The dismissal is the latest in a string of scandals to hit the Games.
In March, creative chief Hiroshi Sasaki quit after suggesting that plus-size comedian Naomi Watanabe could appear as an “Olympig”. He later apologised.
And in February, Yoshiro Mori was forced to step down as the head of the organising committee after he made remarks about women that were criticised as “inappropriate”.
Mr Mori was quoted as saying women talked too much and that meetings with many female board directors would “take a lot of time”.
This latest scandal has seen former comedian Kobayashi strongly criticised for a sketch he performed 23 years ago, in which he and another comedian pretend to be children’s entertainers. Mr Kobayashi then turns to his colleague, referring to some paper dolls, saying they are “the ones from that time you said ‘let’s play the Holocaust’”, according to news agency AFP.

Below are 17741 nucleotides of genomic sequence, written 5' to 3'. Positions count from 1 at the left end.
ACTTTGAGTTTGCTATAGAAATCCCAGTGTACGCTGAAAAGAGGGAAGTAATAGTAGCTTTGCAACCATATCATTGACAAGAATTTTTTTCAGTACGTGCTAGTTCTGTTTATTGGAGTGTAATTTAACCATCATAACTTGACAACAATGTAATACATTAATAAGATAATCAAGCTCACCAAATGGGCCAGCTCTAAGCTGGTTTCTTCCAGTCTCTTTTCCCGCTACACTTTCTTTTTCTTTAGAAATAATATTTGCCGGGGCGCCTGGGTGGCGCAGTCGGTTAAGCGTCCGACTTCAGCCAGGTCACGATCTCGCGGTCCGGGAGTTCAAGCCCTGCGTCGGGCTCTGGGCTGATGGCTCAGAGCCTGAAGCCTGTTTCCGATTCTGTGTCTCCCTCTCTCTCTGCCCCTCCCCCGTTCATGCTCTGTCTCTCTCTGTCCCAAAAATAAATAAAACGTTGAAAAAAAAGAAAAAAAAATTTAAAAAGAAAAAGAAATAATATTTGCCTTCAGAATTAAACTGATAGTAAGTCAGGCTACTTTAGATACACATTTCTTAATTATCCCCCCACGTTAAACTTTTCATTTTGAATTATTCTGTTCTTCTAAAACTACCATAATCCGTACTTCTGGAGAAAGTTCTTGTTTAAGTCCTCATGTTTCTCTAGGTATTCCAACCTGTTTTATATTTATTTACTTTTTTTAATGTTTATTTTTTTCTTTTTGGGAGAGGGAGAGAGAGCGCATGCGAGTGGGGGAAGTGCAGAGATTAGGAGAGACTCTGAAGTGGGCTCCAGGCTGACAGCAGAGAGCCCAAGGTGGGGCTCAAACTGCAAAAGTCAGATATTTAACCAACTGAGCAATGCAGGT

“Any person, no matter how creative, does not have the right to mock the victims of the Nazi genocide,” Rabbi Abraham Cooper, the associate dean and global social action director of the Simon Wiesenthal Center (SWC), said.
The scandals have done little to stop rising unease about the Games, which were postponed from last year due to the pandemic.
A recent poll found some 55% of people in Japan were opposed to holding the Games, amid fears it could become a super-spreader event, news agency Reuters reports.
An increase in cases among Japan’s population – only of a third of whom have been vaccinated – has also led to a state of emergency being declared for the duration of the Games.
The opening ceremony will officially kick off two weeks of competition. However, after the removal of Mr Kobayashi, organisers are now re-assessing how to hold Friday’s event – which will only be attended by 950 people, in order to minimise risks.